Adding Custom JARs to a Deployment


Overview

Users of SearchStax® from Measured Search® can now add custom JAR files to a Solr deployment. This lets you add custom analyzers, tokenizers, query parsers, and other plugins to your project.

The JAR files can be added and managed through the SearchStax dashboard.

Preparations

We assume that you have created a collection under Solr 6 and above. We assume that you have created a custom JAR file for your Solr project.

Enable Runtime Library Support

Please choose JARs from the left-side navigation menu within your desired Deployment. Runtime library support is disabled by default. When you open the JARs menu for the first time, enable it by clicking the Yes, let's enable button and confirming the action.

Upload Public Key to Zookeeper

You must upload at least one public RSA key in DER format before uploading a JAR file. If you don't already have such a key, you can generate it using openssl.

$ openssl genrsa -out priv_key.pem 512

The public portion of the key should be output in DER format so Java can read it.

$ openssl rsa -in priv_key.pem -pubout -outform DER -out pub_key.der

After enabling JAR support, you will see a row of buttons that let you upload an RSA public key. Click on the Upload Public Key button, chose a valid public RSA key in DER format and upload it.

After the key is uploaded, you will see it listed in the Uploaded Keys table:

Upload Jar Files

You can upload your JAR file by clicking the Upload Custom JAR button, selecting your JAR file, and naming the blob we will use to store your JAR file. (A "blob" is a Binary Large OBject.) Please note: SearchStax will create a ".system" collection with a replicationFactor equal to all of your Solr nodes to store and distribute your JAR files.

After a successful upload, a new Blob will be seen in the "Existing JAR blobs" table. Please note, you can have multiple versions of the same JAR within the same storage blob.

Add a Runtime Library to a Collection Config

Now we need to add the JAR blob to the collection's classpath. We will do so by clicking the add-runtimelib button, selecting a Collection and a Blob ID (in format BlobName/version) and providing a JAR signature generated by any of the private keys associated with the public keys we have uploaded to Zookeeper.

To generate a signature we will use an openssl command:

$ openssl dgst -sha1 -sign <private_key>.pem <jarfile>.jar |openssl enc -base64
<returns a signature string here>

as in this example:

$ openssl dgst -sha1 -sign secondpriv_key.pem ./parsers/helloworld.jar |openssl enc -base64
Pcf6TOZ2TjRoWaxZ6Wk6CF/ydE68+tdbsp/3Sl2NjmyrB01v+1IZbUA89R224JzKdv2mlzl6MeL/JOojYy+5Hg==

Please remove any whitespace (spaces, line breaks) from the signature string before pasting it into the field. (There will often be a line break inserted where the digest string wraps at the right edge of the window.)

Load the Parser

The last step is to load the parser so we can start using it. We will craft a cURL call in the following format:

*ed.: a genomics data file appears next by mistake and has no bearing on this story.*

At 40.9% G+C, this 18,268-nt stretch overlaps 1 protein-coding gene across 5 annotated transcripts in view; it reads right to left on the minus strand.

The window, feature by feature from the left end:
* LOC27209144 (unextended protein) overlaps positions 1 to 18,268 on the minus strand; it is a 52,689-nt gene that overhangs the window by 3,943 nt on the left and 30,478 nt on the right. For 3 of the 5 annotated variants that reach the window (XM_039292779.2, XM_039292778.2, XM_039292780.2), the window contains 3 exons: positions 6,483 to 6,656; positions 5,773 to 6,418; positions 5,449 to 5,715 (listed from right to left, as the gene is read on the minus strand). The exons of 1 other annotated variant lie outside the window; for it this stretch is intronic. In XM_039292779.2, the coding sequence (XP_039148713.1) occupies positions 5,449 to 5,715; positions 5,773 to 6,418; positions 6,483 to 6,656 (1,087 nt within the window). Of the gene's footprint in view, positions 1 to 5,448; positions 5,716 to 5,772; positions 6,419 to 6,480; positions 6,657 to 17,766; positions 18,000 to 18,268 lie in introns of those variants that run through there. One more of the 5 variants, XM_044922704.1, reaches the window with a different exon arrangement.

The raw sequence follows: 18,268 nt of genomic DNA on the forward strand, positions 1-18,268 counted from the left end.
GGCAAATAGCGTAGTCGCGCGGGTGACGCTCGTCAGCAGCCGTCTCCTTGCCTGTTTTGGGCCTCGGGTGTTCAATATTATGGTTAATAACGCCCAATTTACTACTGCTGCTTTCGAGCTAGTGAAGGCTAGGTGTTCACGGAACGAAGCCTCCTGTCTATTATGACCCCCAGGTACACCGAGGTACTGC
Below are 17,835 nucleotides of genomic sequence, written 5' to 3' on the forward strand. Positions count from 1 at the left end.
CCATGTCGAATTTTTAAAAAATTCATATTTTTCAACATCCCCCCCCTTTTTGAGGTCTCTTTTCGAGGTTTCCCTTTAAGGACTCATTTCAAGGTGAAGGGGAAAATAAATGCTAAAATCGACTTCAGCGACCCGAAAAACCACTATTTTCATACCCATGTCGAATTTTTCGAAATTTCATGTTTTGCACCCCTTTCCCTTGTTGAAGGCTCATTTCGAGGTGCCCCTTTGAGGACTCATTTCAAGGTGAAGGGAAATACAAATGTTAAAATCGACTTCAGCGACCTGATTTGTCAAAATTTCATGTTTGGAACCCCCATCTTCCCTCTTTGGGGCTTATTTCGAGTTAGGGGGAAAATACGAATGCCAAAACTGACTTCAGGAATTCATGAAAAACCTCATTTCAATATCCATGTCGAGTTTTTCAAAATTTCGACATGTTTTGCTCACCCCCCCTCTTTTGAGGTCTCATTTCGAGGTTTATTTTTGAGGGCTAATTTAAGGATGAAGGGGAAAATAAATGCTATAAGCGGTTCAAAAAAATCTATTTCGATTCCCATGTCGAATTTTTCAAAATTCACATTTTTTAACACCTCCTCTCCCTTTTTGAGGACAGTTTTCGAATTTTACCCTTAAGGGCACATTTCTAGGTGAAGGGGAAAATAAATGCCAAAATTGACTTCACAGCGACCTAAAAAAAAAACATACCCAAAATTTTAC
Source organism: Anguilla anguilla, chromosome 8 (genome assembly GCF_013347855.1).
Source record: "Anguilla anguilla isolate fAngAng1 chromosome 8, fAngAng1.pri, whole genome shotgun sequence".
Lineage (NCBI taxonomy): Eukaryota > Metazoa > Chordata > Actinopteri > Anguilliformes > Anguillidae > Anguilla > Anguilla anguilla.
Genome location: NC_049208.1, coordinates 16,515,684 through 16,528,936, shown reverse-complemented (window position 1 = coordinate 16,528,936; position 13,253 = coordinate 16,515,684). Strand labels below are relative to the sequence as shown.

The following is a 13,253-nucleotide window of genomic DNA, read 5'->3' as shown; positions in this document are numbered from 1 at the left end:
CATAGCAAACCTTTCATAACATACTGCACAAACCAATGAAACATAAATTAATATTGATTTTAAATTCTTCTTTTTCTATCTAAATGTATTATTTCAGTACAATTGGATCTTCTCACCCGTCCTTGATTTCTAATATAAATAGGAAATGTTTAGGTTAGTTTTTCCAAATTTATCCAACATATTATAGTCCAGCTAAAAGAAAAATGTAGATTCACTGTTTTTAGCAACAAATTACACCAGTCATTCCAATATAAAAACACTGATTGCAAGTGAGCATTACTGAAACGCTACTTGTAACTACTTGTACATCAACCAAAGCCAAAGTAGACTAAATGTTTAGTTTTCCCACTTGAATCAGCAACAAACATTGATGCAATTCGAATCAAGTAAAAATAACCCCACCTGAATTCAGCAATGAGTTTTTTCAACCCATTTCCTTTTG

$ curl https://<Solr load balancer URL>/solr/<collection_name>/config -H 'Content-type:application/json' -d '{
   'create-queryparser': {
      'name': '<parser name>',
      'runtimeLib': true,
      'class': '<queryparser class name>'}
}'

as in this example:

$ curl https://https://ss979914-us-west-2-aws.measuredsearch.com/solr/filmdemo/config -H 'Content-type:application/json' -d '{
   'create-queryparser': {
      'name': 'helloworld',
      'runtimeLib': true,
      'class': 'com.measuredsearch.queryparsers.HelloWorldQParserPlugin'}
}'

Test the Parser

We can now test to see if the parser works as expected:

$ curl "<Solr load balancer URL>/solr/<collection_name>/select?q=<search_string>&defType=<parser_name>&debug=true"

as in this example:

$ curl "https://ss979914-us-west-2-aws.measuredsearch.com/solr/filmdemo/select?q=MeasuredSearchRocks&defType=helloworld&debug=true"

Our example queryparser prepends "text:hello" to the querystring. We can see it here in the response. It is installed and is working correctly.

Update the Runtime Library

To update the runtime library to a newer version, or when you need to change the signing key, use the update-runtimelib button. You can select which JAR to update and to which version and whether or not to update the signature.

Delete the Runtime Library from the Collection

The delete-runtimelib button removes the JAR file from the classpath.

Please note, if we remove the JAR file from the classpath, we should unload the parser from the collection. To unload the parser from the collection, we can craft a cURL command:

$ curl https://<Solr load balancer URL>/solr/<collection_name>/config -H 'Content-type:application/json' -d '{
   'delete-queryparser': '<parser_name>'}'

Delete the JAR Blob

Click the Delete button of the corresponding JAR Blob ID and confirm. Please note, deleting JAR blob file from the .system collection does not remove the queryparser (if existing) and it will not perform a delete-runtimelib command.

Delete the Public Key

To delete the public key, click on the Delete button of the corresponding public key.

Please note, deleting the public key that is used by a runtime library will make the JAR file unusable. You should replace the original signature with one from a different public key before deleting the original public key.

Disable Runtime Library Support

By clicking the Disable Runtime Lib Support button and confirming, you will disable runtime library support on your Solr servers. This has the side-effect of restarting each node.